2003 Lincoln Aviator
A not-so-baby Navigator with no apologies.
by Bob Hall/ TheCarConnection
HOT SPRINGS, Va. — If you spot that huge “chromed signature Lincoln grille” coming your way along the highways or byways, don’t assume it’s a Navigator. Until you’re practically next to the vehicle in question, you’re not going to know whether it’s a Navigator or Lincoln’s 2003 Aviator, “the first mid-size luxury sport-utility vehicle from the brand that effectively created the full-size luxury SUV market.” Not too difficult to see how Lincoln’s pitching this one, is it?
“The Aviator’s look was designed specifically to look like the Navigator because it’s an icon in the marketplace,” said Mike Crowley, Lincoln Group brand manager. “But many people wanted a smaller vehicle, something more agile and maneuverable; a Navigator was too big a vehicle for their needs. This fits their needs and it’s where the growth is.” It’s also the latest step in Lincoln’s product transformation. “We’re rounding out a pretty full year for Lincoln, a full sweeping out of our showroom,” said product development director Al Kammerer, adding, “we’re very pleased with the Town Car and Navigator launches.”
Considering journalists’ responses to the Ford Explorer-based Aviator and the upgraded LS sports sedan during two full days of driving in Ohio, Virginia and West Virginia, Lincoln’s good mood should continue. Led by Kammerer and Engineering Director Mike Renucci, Lincoln’s mission has been to develop “a Lincoln DNA … by establishing consistent and sophisticated dynamics standards for all Lincolns.” So far they’re getting it right, for the ’03 versions of Navigator and Town Car are marked improvements over their predecessors.
Guess what? The new-SUV-on-the-block is a mighty impressive piece as well. Before we get carried away with subjectives, let’s look at some numbers. The Aviator shares the Explorer’s four-wheel-independent suspension, 113.7-inch wheelbase and 71.4-inch height. But the Aviator is 3.8 inches longer and 3.9 inches wider.
Unlike all Explorers, all Aviators have a third-row seat, as they come in six- or seven-passenger configurations, “the only mid-size luxury SUV that offers a choice of second bench or bucket seats.” Because 70 percent of Navigator customers choose the second-row leather buckets divided by a huge console, the Lincoln folks expect Aviator buyers to follow suit. Those choosing the three-passenger bench get two additional swing-down cupholders and the rear seat climate control knobs mounted to the rear of the front console. Regardless of configuration, an easy “fold and tumble” maneuver provides easy third-row access. Among the “best-in-class” features Aviator claims are third-seat head- and legroom. That seat easily folds flat, manually; the power option is saved for big brother Navigator (and there are no power running boards either). The Aviator offers a 77-cubic-foot cargo capacity, which Lincoln (derisively) likes to say “is 94 percent of the segment leader (Acura’s MDX), which is based on a minivan platform” (the Honda Odyssey). Such are the value of bragging rights.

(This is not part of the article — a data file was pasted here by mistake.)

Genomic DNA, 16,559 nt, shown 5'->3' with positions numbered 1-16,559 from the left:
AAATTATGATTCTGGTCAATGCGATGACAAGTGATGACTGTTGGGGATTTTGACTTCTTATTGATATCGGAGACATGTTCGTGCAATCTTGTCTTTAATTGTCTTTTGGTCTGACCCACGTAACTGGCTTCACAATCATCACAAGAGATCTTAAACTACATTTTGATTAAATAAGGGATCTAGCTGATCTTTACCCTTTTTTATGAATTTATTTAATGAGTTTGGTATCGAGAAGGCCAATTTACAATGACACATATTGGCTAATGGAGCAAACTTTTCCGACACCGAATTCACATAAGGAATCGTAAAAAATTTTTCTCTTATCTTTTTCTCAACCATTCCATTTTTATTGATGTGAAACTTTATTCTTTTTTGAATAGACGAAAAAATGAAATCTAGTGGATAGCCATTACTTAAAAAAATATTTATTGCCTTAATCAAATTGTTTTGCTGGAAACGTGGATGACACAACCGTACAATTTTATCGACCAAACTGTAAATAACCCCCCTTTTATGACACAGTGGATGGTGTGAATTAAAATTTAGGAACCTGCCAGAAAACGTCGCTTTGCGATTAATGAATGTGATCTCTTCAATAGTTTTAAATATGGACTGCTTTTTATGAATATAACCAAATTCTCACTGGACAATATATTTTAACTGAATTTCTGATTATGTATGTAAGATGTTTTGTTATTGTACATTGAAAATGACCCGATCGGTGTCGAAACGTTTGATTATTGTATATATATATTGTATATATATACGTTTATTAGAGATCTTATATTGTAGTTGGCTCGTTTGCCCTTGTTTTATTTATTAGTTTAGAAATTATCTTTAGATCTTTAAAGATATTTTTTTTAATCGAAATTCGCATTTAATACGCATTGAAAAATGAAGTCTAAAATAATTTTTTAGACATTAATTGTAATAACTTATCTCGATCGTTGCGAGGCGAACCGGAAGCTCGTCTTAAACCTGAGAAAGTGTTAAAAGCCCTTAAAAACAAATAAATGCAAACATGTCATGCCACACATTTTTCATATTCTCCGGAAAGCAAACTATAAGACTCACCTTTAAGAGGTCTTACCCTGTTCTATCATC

The Aviator can brag about power. It comes only with a DOHC 4.6-liter V-8 that produces 302 horsepower and 300 pound-feet of torque. That’s two more horsepower than its over-1000-pounds-bigger brother, the Navigator. That spells performance in either the standard rear-wheel- or optional all-wheel-drive version. The former is actually a permanently engaged all-wheel-drive system that uses a viscous coupling system to transfer torque fore and aft — in other words, the same system found in the Mercury Mountaineer. Under normal conditions, the optimum 65-percent-rear/35-percent-front torque split is maintained. Ford’s excellent AdvanceTrac system (developed by Continental Teves) is optional although not available at launch; ditto a tire pressure monitoring system. Lincoln expects 65 percent of Aviator owners to choose AdvanceTrac, which not only provides traction wherever it finds it among the four wheels, it basically serves as a vehicle stability program. The sole transmission is a five-speed automatic that delivers 90 percent of maximum torque at only 2000 rpm, a major factor behind Aviator’s best-in-class 7300-pound towing capacity (7100 with AWD).
Luxuriating in difference